Just Like Home by Sarah Gailey
My rating: 2 of 5 stars
I don’t even know where to start with this book. I loved The Echo Wife and had such high hopes for Just Like Home. I wrangled my Cocktail Hour co-hosts into reading it and, while I’m sure our discussion on 4/1/23 will be lively, I wish I hadn’t.
While the Cocktail Hour will be FILLED with spoilers, this review won’t be. So let me try to sort of some of the good, the bad, and the downright ugly in a vague way that won’t give anything away.
For the most part, the language and writing voice was enjoyable. There was a visceral feel to much of the descriptions that placed me right there and I appreciated that a lot.
Vera’s childhood parts were the best bits of the book. Her love for her father, their interactions, her discovering things about herself, all great.
The concept of her Best Friend. I can’t really say anything else about this but it was a great idea and parts of the execution worked well and I loved those.
Also the language. Lots of repetitive descriptions (what exactly is clean sweat and why is it used SO MUCH) and so many metaphors and similes. SO MANY!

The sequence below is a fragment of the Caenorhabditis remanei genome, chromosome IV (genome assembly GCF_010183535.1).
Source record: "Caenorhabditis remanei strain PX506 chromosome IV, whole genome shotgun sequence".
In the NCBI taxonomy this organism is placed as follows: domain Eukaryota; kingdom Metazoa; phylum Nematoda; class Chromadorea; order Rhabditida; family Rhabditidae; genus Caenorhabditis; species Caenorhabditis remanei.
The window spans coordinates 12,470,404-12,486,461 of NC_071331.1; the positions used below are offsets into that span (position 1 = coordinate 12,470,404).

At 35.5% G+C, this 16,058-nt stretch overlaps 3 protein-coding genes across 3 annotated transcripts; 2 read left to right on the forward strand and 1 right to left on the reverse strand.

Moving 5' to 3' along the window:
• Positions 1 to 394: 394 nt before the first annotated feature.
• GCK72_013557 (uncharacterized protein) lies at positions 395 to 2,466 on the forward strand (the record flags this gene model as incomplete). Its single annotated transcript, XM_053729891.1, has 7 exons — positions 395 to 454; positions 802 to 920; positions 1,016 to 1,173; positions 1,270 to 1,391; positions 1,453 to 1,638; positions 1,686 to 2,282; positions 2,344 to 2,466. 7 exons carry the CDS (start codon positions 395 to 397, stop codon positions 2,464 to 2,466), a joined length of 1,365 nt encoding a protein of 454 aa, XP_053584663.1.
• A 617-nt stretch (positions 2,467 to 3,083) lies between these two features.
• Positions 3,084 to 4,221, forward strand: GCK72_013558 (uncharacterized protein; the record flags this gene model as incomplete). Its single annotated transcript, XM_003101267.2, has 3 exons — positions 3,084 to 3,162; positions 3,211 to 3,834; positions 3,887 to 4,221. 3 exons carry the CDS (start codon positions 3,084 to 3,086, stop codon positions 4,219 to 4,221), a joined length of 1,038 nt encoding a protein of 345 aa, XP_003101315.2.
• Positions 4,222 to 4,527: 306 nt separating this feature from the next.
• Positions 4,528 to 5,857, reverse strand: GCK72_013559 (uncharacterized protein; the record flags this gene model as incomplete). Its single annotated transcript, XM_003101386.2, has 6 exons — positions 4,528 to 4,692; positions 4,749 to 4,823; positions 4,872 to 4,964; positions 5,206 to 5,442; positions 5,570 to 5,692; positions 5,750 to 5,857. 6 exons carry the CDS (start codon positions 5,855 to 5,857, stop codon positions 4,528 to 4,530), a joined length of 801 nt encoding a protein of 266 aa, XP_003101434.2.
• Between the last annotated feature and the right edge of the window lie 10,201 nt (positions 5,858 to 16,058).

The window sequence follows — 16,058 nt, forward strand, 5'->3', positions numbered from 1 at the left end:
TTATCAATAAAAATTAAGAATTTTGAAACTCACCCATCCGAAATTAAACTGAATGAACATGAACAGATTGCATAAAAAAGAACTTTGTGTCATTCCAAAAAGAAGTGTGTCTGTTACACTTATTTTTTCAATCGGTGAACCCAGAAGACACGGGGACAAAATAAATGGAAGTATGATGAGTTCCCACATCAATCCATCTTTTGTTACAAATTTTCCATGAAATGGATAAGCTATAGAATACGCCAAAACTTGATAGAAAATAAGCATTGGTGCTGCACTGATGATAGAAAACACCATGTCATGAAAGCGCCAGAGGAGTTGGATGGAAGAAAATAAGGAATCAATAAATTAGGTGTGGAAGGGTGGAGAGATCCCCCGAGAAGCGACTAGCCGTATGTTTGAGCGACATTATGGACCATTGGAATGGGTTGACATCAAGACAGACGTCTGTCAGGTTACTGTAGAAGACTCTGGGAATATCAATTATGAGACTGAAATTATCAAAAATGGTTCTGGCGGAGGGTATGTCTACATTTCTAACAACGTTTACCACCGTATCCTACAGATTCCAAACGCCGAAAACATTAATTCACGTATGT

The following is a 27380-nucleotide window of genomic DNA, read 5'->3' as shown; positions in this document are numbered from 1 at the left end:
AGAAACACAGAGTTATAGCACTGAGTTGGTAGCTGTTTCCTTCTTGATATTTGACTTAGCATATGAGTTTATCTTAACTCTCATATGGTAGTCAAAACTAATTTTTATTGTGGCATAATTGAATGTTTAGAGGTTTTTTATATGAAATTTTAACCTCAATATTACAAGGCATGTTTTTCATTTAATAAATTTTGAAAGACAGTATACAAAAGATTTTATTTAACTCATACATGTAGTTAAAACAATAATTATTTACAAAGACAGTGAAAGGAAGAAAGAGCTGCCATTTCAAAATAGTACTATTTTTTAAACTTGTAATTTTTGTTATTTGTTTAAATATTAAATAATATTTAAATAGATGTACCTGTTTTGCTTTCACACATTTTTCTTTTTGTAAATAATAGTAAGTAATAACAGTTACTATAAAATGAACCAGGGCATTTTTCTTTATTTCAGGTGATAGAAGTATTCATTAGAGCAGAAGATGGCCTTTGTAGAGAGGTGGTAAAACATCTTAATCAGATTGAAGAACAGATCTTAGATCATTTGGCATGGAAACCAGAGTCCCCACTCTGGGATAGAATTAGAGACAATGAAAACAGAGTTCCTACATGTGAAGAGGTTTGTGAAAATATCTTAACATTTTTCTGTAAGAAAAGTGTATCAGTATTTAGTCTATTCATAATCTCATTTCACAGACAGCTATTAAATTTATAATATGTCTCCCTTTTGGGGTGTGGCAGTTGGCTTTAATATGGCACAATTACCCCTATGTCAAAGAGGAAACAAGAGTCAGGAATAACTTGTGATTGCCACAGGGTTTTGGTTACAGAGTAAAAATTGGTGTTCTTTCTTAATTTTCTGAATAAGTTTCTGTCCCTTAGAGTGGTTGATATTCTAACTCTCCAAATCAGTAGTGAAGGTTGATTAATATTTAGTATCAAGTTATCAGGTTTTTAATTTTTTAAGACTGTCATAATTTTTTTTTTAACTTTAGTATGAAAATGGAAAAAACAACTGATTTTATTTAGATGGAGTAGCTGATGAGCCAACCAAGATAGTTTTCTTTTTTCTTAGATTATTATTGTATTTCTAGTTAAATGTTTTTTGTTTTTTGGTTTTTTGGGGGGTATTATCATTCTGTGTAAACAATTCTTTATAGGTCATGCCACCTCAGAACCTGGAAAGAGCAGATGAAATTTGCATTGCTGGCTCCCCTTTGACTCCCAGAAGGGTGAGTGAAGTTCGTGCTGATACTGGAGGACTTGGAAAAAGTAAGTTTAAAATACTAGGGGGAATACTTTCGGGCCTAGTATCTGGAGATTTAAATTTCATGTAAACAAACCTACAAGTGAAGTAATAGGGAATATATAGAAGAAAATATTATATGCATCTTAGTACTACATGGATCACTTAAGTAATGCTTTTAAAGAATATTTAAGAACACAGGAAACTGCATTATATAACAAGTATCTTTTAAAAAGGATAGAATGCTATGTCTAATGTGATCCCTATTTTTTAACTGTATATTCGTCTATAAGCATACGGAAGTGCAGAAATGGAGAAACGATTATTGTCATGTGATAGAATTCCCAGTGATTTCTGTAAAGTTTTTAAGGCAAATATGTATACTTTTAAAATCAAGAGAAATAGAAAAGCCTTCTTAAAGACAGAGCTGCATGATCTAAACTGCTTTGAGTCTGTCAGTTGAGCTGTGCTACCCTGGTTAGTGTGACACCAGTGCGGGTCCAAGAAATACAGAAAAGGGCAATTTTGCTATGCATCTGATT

The entire set up and Vera’s responses and actions surrounding James. This made no sense to me at all. None. Not even a little bit. She has no reason to speak to, let alone spend time with, this guy. But she does. Repeatedly. Why? I don’t get it. It actually made me angry several times that I couldn’t quit reading this book.
A lot of what was going on seemed ridiculous and unbelievable as far as what Vera was doing and why. I couldn’t buy into it and that ruined the book for me.
I think that part of the reason even thinking about this book makes me mad is that there was SO MUCH potential here. The overall idea of the story is great. I was engaged with the relationship between Vera and Francis. Daphne was a bit over the top when Vera was a kid but that was okay. Vera’s friend was unique and interesting and sort of awesome but wasn’t strong enough to overpower my disappointment and frustration in the current-day events and actions.
I don’t think I can recommend this one.
Oh, I listened to most of the book but read the last several chapters. The narrator was okay but eyeball reading made for a better experience for me.
I got the ebook from NetGalley in exchange for an honest review.
If you’re interested, you can watch the Cocktail Hour episode featuring this book. Be warned! Spoilers galore.